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1.3.11 • Public • Published

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A NativeScript plugin to deal with Android permissions (mainly for API 23+/Android 6+)

Now has support for AndroidX (NativeScript 6.0) and still works all the way back to NativeScript 2.0

Has a dummy library for iOS so that if ask it for any android permissions; it will resolve every one of them as true...

This plugin also has built in support for the Android WRITE_SETTINGS & SYSTEM_ALERT_WINDOW permission that has a completely different permission path.


This is released under the MIT License, meaning you are free to include this in any type of program -- However for entities that need a support contract, changes, enhancements and/or a commercial license please contact me at

I also do contract work; so if you have a module you want built for NativeScript (or any other software projects) feel free to contact me

Donate Patreon

Sample Snapshot


You can see me do something that requests permissions; then I deny the permissions. The second time through you will see the toast about why I think I need these permissions; then I finally accept them.


This requires NativeScript 2.0 or greater


tns plugin add nativescript-permissions


To use the module you just require() it:

const permissions = require( "nativescript-permissions" );

You ask, how exactly does this help?

This wraps up the entire Android 6 permissions system into a nice easy to use promise. In addition, you can also have multiple permissions pending and each one will resolve properly.

const permissions = require('nativescript-permissions');
permissions.requestPermission(android.Manifest.permission.READ_CONTACTS, "I need these permissions because I'm cool")
  .then( () => {
     console.log("Woo Hoo, I have the power!");
  .catch( () => {
     console.log("Uh oh, no permissions - plan B time!");

The explanation won't be showed unless they have denied the request once.

Why use this?

This simplifies the checks and allows you to have two courses of action depending on the results of the permission request.




  • permissionName - The permission you are requesting.
  • returns Boolean - true or false

permissions.hasPermissions([permissionName, permissionName, ...]);

  • permissionName(s) - The permission(s) you are requesting.
  • returns Object
    checked: 0, // Total number of permissions checked.
    success: 0, // Number of permissions you have
    failed: 0,  // Number of permissions you do NOT have
    permissionName(s): false, // Each permission with it status

<Promise> = permissions.requestPermission(permissionName, explanation);

  • <Promise> - the .then() path will be permission granted, the .catch() will be permission denied
  • permissionName - The permission you are requesting - REQUIRED
  • explanation - This can be either a string that will show as a toast at the top of the screen or this can be a function callback that will be called so that you can show whatever you want. - OPTIONAL

<Promise> = permissions.requestPermissions([permissionName, permissionName, ...], explanation);

  • <Promise> - the .then() path will mean ALL permissions were granted the .catch() means some or all permission were denied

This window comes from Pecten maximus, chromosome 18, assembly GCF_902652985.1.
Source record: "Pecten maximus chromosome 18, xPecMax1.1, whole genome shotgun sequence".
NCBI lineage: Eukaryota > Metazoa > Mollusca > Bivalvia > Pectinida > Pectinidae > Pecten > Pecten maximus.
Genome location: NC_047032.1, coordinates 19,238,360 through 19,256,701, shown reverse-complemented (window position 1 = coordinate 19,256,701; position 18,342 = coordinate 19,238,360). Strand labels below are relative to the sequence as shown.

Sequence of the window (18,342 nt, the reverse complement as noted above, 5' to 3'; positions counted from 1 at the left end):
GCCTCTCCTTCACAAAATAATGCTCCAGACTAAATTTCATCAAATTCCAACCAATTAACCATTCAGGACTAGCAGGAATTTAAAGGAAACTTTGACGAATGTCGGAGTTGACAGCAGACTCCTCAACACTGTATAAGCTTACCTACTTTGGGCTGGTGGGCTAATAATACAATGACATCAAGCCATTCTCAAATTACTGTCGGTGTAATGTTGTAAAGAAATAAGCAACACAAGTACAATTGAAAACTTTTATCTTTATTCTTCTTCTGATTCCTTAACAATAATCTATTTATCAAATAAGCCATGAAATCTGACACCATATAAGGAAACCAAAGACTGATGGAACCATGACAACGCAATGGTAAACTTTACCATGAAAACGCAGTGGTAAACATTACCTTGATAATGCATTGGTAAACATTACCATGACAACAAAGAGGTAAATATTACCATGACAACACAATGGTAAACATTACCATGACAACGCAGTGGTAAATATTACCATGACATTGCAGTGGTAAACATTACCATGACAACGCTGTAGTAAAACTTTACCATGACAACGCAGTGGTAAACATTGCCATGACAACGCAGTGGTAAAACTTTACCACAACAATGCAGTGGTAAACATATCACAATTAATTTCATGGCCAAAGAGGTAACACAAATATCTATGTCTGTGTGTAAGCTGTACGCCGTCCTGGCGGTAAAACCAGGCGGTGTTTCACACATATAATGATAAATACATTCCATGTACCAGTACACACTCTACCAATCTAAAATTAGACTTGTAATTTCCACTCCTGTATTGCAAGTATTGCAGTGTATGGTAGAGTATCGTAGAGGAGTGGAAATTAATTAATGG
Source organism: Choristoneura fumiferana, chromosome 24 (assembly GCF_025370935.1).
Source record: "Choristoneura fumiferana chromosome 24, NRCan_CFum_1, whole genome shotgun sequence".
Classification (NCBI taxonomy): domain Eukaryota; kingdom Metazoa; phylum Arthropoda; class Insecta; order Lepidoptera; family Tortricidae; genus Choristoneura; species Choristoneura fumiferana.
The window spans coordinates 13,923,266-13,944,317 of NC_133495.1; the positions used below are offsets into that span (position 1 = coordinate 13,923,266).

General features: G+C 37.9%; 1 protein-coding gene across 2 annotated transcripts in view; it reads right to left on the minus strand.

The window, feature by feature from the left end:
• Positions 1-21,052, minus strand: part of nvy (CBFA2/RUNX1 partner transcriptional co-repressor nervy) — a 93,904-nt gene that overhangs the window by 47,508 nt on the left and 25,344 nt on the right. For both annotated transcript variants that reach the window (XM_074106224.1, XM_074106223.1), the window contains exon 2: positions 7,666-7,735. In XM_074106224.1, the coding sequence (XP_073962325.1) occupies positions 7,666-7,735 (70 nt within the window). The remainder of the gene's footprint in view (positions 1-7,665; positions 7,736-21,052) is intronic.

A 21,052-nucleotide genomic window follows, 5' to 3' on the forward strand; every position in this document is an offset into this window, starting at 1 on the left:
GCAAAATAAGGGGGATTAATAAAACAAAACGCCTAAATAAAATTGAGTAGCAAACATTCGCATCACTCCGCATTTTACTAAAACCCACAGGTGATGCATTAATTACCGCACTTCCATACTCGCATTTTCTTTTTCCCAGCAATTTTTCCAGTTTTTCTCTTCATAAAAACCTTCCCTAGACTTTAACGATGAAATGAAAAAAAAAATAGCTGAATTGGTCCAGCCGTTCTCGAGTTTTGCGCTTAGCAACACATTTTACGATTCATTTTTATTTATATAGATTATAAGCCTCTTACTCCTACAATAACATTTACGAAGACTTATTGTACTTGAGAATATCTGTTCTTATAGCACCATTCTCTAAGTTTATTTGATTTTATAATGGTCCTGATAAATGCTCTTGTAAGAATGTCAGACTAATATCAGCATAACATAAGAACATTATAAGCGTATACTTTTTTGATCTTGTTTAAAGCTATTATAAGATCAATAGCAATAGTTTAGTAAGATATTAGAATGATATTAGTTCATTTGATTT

• permissionName(s) - The ARRAY of permissions you are requesting - REQUIRED
  • explanation - This can be either a string that will show as a toast at the top of the screen or this can be a function callback that will be called so that you can show whatever you want. - OPTIONAL

The granted or failed promise will return an object keyed to your permissionName Like so:

  "contact": true,
  "camera": false

If you are granted and receive all permissions, then it will resolve with the granted permission promise. If you failed to get even one of the permissions then it will then resolve the failed/catch promise; then you can use the object list to determine which permission(s) you failed and were granted by the end user. So in the above example object, this would have been resolved to the failed promise because you failed to get the camera access.


Because this uses support.v4 (or androidx); this code works on ALL versions that nativescript supports currently. So you can start coding this into your app at this point and your app should work on everything.

You still need to put all the permissions you need in the manifest as usual, even on Android 6. On Android 6 you ALSO must ask the user for permissions each time you go to do anything that needs a "dangerous" permission. You can see all the permissions at

Warning: even though the application has been granted permissions once, does NOT mean the app still has permissions; the user can revoke the "dangerous" permissions even while the app is running. So again YOU MUST use requestPermissions each time. If the app still has the permissions you will be granted it immediately without the user seeing a dialog.

In NativeScript when using the permissions names/strings in your code; they are accessed as: android.Manifest.permission.PERMISSION_NAME rather than the android.permission.PERMISSION_NAME that you would put inside the manifest and are listed on the Android documentation site listed above.

The Android manifest that you need to put the permissions in also is located at /app/App_Resources/Android/main/res/AndroidManifest.xml

Special Permissions

If you need the Android WRITE_SETTINGS or SYSTEM_ALERT_WINDOW permission, and any other permissions; you need to make TWO separate permission calls. The WRITE_SETTINGS and SYSTEM_ALERT_WINDOW permission must be requested by itself, as they have a different permission path to make it work...


npm i nativescript-permissions

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